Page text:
Chair tenure across the FTSE 350

Chair tenure across the FTSE 350

In July 2018 the revised UK Corporate Governance Code 2018 (UKCG Code) was published, which applies to accounting periods beginning on or after 1 January 2019. Amongst the recommendations is that the chair should not remain on the board longer than 9 years from their date of appointment to the board. Where this is not the case, the FRC states ‘this should be supported by comprehensive explanations which will help investors and other stakeholders better understand the long-term succession planning strategy.’

Market Tracker has conducted research into chair tenure periods across FTSE 350 companies with a financial year ending 1 April 2018 - 31 March 2019 (excluding closed ended investment funds).  The data showed that 33% of companies have a chair who has reached or exceeded the recommended tenure period, with a further 10% approaching the end of the recommended period within the next two years.

Of the company chairs who reached or exceeded the recommended tenure limit of 9 years, 12.8 % had been on the board for over 20 years. All 3 chairs that our research indicated had been on the board for over 40 years were involved in the founding of the company.

In several cases our research showed that although companies had only recently appointed their chair, they had already reached the 9-year point since the tenure period begins from the date of appointment to the board. A notable example is Crest Nicholson Holdings plc, whose chair Stephen Stone was appointed to the board in January 1999 yet was appointed as chair in March 2018. It will be interesting to note how companies in this position respond to the code changes next season, although it should be noted that the nine-year period ‘can be extended for a limited time, particularly in those cases where the chair was an existing non-executive director on appointment’.

Our research determined that disclosure in relation to chair tenure had been made when one of the following statements was included in the annual report:

  • intention for the chair to step down (if not for a few years, must include one of the below)
  • indication that the succession planning process for the chair is now underway
  • acknowledgement of tenure, providing either a reason for non-compliance or intention to comply

 We found that where the 9-year tenure period had been reached, 62.76% of companies included a disclosure in the annual report.  It was also found that where a chair was approaching the tenure period, (defined as between 7-8 years, for the purposes of this report), 42.86% included some form of disclosure in the annual report. 

The level of disclosure greatly varied, with some companies providing detailed plans in relation to chair succession. An example can be found in the annual report of Homeserve plc, who note the recommendations of the UKCG allowing for an extension in order to ‘facilitate effective succession planning and the development of a diverse board, this period can be extended for a limited time’.  In line with this, Homeserve plc extended the chair’s term for a further 3 years, with the expectation that a full handover will be achieved by April 2020, with the following explanation:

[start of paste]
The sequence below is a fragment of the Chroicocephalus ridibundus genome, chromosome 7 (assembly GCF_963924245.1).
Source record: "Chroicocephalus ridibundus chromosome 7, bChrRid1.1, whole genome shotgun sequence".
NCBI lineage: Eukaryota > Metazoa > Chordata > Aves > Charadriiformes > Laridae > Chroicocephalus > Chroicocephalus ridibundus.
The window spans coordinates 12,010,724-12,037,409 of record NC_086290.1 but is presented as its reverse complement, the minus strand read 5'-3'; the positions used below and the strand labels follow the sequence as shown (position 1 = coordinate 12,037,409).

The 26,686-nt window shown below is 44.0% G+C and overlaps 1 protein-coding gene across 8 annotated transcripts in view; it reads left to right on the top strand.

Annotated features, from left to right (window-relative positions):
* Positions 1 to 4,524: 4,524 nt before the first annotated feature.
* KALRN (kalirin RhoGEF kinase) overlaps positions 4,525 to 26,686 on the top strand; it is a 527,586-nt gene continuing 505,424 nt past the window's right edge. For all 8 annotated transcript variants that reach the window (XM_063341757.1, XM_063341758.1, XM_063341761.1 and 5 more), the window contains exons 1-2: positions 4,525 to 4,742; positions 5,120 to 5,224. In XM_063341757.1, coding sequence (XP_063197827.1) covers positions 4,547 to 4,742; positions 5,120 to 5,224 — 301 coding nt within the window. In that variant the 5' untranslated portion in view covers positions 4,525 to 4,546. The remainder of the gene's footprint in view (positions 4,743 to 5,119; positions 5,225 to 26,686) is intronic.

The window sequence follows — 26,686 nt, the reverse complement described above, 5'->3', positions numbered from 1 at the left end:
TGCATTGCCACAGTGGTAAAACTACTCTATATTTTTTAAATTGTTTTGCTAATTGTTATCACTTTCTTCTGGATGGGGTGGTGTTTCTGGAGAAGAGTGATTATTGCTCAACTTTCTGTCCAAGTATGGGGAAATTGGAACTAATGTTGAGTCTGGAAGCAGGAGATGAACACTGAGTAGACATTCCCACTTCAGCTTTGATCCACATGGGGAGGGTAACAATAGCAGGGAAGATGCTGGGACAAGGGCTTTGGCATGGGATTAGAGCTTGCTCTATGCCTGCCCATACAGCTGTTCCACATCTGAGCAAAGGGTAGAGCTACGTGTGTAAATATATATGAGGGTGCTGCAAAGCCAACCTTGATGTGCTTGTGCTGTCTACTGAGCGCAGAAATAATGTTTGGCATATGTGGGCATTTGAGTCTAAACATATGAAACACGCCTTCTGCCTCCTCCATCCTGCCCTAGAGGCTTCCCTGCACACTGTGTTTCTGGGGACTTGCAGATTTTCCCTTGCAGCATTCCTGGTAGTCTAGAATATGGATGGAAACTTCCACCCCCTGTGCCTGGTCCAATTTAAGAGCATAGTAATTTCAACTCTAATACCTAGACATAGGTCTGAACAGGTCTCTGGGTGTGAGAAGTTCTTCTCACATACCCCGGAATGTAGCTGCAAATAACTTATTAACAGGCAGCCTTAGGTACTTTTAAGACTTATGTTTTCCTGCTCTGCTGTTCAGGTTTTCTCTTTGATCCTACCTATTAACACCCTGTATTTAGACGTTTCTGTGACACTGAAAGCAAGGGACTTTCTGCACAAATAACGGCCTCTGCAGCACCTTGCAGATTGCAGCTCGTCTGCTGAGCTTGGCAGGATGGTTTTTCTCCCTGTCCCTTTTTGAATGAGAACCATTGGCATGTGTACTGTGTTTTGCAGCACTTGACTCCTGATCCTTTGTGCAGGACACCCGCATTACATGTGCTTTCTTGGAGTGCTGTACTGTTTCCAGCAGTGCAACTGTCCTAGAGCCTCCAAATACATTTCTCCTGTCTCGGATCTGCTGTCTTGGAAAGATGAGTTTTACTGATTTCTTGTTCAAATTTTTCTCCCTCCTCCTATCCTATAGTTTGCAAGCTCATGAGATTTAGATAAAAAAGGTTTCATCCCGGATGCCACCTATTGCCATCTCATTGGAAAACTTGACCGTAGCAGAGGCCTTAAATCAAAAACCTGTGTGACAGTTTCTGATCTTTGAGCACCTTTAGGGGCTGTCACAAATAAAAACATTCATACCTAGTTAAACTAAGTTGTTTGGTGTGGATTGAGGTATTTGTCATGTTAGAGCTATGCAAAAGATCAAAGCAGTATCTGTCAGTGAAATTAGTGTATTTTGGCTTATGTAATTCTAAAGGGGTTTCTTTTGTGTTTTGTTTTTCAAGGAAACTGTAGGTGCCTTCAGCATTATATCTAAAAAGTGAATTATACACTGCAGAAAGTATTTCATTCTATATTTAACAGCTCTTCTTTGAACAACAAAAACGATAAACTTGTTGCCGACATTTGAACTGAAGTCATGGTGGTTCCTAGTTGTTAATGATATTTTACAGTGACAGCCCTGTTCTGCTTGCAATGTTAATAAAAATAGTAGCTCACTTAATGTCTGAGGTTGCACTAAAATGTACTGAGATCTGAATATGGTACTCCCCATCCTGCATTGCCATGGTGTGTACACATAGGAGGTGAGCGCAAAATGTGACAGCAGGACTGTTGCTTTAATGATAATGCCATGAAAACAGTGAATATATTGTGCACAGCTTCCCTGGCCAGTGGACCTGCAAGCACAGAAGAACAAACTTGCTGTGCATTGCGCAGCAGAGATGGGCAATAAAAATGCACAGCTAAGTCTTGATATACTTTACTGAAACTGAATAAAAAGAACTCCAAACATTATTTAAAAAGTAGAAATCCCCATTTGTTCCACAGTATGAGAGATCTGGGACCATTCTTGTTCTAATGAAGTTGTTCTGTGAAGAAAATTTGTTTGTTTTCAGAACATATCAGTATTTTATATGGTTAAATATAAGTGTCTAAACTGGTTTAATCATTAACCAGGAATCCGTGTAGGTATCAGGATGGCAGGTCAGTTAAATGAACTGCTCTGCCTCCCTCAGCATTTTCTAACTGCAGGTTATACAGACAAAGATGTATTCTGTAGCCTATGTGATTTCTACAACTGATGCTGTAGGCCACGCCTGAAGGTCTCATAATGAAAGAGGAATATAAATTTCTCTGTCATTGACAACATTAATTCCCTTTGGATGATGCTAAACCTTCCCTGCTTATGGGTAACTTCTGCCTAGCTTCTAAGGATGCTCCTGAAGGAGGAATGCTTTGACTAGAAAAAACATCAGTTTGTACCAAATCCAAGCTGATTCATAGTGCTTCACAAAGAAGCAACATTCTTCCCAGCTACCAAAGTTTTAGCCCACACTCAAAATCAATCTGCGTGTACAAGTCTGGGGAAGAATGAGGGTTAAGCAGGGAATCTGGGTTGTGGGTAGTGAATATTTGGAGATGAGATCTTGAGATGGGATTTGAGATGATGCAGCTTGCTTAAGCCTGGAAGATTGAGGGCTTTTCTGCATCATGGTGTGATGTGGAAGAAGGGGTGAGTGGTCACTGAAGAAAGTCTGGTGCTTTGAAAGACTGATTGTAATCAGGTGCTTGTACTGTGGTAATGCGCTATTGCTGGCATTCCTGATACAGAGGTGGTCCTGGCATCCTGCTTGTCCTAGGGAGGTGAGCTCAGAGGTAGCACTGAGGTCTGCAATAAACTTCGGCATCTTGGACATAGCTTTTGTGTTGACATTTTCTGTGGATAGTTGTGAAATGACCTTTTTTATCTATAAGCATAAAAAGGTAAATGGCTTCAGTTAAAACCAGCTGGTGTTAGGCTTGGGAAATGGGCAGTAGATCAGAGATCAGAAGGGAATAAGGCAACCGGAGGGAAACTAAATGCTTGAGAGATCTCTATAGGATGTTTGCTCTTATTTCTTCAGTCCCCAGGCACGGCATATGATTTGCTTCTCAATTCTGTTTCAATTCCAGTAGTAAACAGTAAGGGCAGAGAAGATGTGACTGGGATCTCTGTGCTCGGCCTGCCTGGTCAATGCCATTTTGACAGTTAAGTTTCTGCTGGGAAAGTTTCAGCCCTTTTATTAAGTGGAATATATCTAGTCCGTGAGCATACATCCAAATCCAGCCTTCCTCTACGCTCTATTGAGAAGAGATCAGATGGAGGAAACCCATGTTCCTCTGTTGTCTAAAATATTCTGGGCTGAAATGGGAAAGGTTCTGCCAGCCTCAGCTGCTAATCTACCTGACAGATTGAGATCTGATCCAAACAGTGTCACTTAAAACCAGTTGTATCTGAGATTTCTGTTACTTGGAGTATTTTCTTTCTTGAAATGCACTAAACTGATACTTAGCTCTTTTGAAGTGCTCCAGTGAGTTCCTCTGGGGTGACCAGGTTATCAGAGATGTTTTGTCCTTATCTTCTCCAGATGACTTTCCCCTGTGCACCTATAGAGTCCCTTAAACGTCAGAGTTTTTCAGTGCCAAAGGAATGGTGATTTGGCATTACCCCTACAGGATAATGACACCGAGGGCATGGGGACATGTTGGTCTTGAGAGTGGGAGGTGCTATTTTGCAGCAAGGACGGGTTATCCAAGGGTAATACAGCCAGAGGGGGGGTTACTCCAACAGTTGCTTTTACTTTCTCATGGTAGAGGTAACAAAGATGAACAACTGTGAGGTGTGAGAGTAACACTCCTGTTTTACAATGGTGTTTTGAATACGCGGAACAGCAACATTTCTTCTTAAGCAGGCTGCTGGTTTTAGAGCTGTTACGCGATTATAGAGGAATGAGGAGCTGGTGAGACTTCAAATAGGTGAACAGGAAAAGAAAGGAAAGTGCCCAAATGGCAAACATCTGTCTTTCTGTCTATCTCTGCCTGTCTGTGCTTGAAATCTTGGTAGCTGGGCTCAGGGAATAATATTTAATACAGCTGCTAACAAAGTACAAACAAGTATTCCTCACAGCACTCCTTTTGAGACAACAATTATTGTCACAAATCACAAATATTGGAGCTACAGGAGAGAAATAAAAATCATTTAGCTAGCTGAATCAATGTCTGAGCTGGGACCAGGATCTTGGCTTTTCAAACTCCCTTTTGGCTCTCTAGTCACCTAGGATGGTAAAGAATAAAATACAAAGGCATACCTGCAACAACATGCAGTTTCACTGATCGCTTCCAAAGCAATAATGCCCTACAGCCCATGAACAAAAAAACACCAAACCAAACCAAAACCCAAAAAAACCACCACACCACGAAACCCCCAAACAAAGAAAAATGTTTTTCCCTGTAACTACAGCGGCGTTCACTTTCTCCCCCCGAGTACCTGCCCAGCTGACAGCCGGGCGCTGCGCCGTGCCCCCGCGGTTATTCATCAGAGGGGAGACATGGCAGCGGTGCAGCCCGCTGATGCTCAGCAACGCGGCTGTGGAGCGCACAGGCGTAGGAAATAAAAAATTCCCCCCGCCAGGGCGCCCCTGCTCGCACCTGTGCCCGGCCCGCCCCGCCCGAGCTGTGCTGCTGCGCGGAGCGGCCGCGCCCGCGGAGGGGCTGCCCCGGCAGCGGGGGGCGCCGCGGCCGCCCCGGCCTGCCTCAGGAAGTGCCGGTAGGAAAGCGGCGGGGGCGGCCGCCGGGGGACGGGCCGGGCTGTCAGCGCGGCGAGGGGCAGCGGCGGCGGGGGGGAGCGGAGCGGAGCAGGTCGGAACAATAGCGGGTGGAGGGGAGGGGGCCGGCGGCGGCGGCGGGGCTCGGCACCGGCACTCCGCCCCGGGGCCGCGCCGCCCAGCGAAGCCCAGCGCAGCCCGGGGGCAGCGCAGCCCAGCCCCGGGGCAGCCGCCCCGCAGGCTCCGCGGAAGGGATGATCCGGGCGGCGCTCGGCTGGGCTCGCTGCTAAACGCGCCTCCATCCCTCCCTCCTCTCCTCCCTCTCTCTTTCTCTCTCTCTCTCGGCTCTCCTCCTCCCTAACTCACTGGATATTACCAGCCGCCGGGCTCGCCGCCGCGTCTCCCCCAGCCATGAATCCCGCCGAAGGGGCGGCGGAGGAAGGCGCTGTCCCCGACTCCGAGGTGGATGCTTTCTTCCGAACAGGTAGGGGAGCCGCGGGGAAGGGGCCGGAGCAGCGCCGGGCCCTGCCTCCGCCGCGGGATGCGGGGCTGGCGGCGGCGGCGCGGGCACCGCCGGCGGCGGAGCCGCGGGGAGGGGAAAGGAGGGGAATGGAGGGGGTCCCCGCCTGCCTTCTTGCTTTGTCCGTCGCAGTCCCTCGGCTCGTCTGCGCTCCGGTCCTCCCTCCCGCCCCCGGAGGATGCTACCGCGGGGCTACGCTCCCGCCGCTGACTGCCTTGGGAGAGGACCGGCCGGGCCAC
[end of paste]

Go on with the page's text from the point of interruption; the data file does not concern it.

‘The business has been through considerable change over the time Barry has been on the Board and has faced some challenges. Barry’s leadership has been key and we feel that his experience means that he brings very helpful perspective to our strategic discussions. In addition, the Board itself has undergone change in the last 12 months and there is a clear advantage to retaining Barry whilst the new Board members establish themselves.’

 Alternatively, several companies have provided more generic reasons. This goes against the FRC’s ‘explanations guideline’, which specifies that disclosure should be personal to the company and not be ‘off-the-shelf’. For example in Greencore Group plc’s annual report they simply state:

‘The Board acknowledges that Mr PG Kennedy, the Group’s Chairman, is currently serving his tenth year as Non-Executive Director of the Company and his fifth year as Chairman of the Company. The Board is satisfied that Mr Kennedy remains key to the continuity of leadership of the Group.’

 Our upcoming AGM season 2019 trend report, to be published next month, looks at this and other issues in relation to compliance with the UKCG Code in the annual reporting and AGMs of the FTSE 350. Whilst most companies who reached or exceeded the recommended tenure period provided some disclosure, we note that many companies were still applying the UKCG 2016 code during our research period. It is likely that disclosures in relation to chair tenure will increase in the 2020 season. 

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